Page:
Exchange rate policy also remains a tool mobilized by the Chinese authorities as part of their economic development strategy. The relative depreciation of the yuan accentuated the competitiveness of Chinese products in foreign markets, which is already relatively high, given the low level of production costs. This price competitiveness ensures opportunities for export sectors – including foreign companies located in China – which contribute mainly to the creation of wealth and jobs in China. The gradual appreciation of RMB since it was pegged to a basket of currencies in 2005 (with two-year interruption period during the Great Recession, 2008-2010) shows that the exchange rate policy has becoming less central in the development strategy.

It is hardly saying that, the Indian economy rate acceleration has been a source of questioning. Thus, for many economists, it comes under the “enigma”, the “mystery”, the “miracle”, or a “revolution” that would be modestly “understand”. In fact, from typical example of a failed development strategy in the 1970s, India has become a country considered by international investors as “emerging” economy. The main features of this emergence scenario are, however known. The implementation of economic reforms was certainly a major factor in accelerating India’s growth. While the actual magnitude of the effects of these reforms on productivity is still highly debated, the fact remains that they have profoundly changed the nature of Indian economy. From 1980, Indian authorities implemented a series of reforms that moved India away from the “socialist” model, adopted at the time of its independence in 1947.

Political leaders had indeed organized a growing state intervention in the economy that manifested itself through a rapid increase in planned expenditures and the output of public enterprises. The important support of Indian capitalist class for the independence movement, however, explains that the Indian model will always remain distant from the Chinese communist model. Historically, the growth of Indian economy is often linked to the successive economic and financial liberalization reforms of the country, first introduced in the 1980s (reforms called “pro-business”), then in the 1990s, following the 1991 balance of payments crisis (reforms described as “pro-market”). As noted, the appreciation of the extent of respective impact of these reforms on growth is, however, the subject of intense academic debate: Some economists consider that the reforms of 1980s were decisive, while some conclude that it is rather those occurring since 1991 that explain the acceleration of the pace of Indian growth.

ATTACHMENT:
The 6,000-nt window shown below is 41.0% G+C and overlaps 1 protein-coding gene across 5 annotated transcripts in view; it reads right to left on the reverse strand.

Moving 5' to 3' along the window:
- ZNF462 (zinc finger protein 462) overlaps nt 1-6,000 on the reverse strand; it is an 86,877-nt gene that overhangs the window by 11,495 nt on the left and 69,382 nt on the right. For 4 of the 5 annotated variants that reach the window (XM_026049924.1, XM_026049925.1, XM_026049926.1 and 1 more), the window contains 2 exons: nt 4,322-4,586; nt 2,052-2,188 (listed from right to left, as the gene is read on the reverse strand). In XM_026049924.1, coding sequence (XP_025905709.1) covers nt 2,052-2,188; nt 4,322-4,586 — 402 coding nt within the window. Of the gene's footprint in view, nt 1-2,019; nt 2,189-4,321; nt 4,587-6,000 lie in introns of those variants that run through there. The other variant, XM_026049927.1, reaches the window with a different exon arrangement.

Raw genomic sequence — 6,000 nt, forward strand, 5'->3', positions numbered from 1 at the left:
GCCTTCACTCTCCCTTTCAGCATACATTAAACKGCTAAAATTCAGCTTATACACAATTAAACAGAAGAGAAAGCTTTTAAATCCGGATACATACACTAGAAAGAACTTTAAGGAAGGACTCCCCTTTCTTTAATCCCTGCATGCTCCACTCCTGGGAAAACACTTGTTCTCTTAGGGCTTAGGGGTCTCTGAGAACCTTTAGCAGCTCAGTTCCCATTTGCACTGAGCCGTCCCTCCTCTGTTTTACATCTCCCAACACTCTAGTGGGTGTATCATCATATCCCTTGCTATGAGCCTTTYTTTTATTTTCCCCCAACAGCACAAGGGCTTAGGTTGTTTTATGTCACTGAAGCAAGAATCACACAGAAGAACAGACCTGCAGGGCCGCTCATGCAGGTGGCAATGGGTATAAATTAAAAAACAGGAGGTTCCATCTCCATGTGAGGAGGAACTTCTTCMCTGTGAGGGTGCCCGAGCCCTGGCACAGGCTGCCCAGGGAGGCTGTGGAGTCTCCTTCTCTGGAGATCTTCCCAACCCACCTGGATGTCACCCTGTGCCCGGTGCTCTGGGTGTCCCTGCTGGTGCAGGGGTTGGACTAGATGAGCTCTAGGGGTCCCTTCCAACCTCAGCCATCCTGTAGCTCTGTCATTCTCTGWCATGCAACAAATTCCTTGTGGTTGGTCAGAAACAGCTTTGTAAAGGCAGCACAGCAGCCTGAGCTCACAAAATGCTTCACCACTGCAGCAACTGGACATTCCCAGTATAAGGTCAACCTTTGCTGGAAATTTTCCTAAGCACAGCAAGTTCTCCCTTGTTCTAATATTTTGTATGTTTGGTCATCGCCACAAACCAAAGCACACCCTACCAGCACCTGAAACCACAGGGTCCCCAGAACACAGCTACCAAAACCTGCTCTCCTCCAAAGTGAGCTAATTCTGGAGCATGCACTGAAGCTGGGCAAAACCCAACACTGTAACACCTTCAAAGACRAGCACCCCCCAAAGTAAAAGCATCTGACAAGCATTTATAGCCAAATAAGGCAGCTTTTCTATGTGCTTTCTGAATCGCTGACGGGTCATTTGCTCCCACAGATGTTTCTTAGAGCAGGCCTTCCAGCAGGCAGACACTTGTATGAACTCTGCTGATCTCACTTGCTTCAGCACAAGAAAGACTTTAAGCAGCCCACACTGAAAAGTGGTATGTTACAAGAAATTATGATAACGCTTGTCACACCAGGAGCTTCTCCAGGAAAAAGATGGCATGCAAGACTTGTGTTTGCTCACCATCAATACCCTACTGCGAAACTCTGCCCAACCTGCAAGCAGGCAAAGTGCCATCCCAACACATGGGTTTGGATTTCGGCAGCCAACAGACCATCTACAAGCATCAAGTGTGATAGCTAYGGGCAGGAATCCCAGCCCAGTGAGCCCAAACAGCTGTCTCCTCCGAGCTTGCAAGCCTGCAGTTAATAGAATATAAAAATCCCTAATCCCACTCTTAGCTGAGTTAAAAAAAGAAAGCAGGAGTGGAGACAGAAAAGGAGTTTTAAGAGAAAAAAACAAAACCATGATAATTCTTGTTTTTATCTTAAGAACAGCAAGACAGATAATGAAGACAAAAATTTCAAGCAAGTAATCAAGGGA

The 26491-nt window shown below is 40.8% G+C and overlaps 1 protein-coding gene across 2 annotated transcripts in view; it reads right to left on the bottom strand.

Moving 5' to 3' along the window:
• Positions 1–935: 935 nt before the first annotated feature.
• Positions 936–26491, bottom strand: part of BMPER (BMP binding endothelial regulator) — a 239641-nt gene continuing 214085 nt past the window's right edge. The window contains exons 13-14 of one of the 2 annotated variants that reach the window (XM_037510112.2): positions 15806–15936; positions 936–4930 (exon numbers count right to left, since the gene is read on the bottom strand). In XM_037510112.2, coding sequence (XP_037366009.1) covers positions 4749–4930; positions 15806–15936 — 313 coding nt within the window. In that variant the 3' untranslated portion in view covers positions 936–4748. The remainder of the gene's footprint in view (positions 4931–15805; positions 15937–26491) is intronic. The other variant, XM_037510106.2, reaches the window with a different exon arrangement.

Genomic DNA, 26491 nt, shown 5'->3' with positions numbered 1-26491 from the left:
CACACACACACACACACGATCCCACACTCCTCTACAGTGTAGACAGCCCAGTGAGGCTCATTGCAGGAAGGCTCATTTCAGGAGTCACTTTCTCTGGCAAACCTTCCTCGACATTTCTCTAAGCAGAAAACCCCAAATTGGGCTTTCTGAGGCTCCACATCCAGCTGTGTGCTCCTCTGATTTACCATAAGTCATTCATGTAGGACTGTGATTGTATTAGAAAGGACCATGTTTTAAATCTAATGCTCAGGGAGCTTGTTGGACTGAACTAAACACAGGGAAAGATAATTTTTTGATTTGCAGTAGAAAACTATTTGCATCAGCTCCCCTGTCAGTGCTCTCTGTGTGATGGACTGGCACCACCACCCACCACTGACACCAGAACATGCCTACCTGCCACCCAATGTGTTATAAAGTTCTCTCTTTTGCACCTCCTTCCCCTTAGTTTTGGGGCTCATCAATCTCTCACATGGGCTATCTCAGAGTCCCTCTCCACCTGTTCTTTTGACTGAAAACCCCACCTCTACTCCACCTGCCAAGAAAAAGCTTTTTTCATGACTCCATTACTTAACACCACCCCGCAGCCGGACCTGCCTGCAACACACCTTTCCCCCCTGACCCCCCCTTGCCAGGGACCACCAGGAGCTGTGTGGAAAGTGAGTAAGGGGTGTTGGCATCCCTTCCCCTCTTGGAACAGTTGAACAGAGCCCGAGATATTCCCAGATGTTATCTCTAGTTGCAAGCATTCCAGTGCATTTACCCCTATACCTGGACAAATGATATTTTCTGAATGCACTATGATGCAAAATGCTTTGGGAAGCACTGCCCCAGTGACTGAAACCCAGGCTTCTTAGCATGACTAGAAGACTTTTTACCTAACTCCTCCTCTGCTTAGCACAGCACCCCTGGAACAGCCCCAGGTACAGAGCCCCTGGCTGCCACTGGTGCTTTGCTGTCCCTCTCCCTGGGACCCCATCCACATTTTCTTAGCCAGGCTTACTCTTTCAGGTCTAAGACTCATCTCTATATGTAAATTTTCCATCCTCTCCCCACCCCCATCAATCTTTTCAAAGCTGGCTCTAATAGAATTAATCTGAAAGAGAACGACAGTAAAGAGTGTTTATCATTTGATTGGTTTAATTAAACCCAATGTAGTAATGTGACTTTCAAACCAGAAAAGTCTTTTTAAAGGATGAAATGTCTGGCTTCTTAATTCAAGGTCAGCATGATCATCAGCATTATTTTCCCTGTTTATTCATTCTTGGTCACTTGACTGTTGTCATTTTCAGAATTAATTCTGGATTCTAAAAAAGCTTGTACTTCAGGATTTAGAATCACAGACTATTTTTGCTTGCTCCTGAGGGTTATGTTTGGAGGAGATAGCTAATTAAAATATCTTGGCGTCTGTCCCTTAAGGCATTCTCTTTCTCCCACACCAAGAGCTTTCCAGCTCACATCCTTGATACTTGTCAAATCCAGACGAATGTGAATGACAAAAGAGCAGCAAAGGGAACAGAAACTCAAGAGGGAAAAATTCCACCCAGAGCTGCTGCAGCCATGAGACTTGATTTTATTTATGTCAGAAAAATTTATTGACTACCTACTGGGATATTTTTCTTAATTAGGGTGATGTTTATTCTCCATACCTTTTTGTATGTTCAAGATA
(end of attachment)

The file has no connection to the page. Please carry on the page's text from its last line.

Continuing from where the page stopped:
Other studies point out the difficulty of highlighting a causal link between reforms and growth, notably because a significant part of Indian economic “take-off” is attributable to traditional or so-called “unorganized” service sectors. Composed of very small, often informal, companies not directly affected by regulatory or commercial reforms (although the presence of indirect effects is likely). Thus, even if communication services (including IT), financial services and business services (including those related to outsourcing) have experienced a marked acceleration in their growth since the 1980s (for example, services in the 1993-2002 period), trade and social and personal services continued to benefit GDP until the early 2000s.

Following a survey made by experts in the field, they recommend several reforms that aim to reduce the tax system such as lower insurance taxes and the telephone and a reduction in corporate tax rates. In short, they were obstacles to economic development that needed to be removed. The government, following this advice, has implemented reforms that they believed as necessary and the most significant are the reductions made in corporate taxes, which will be reduced to 40% and 55% for domestic and foreign firms successively as well as the restructuring of income tax rates, particularly for the highest tranches.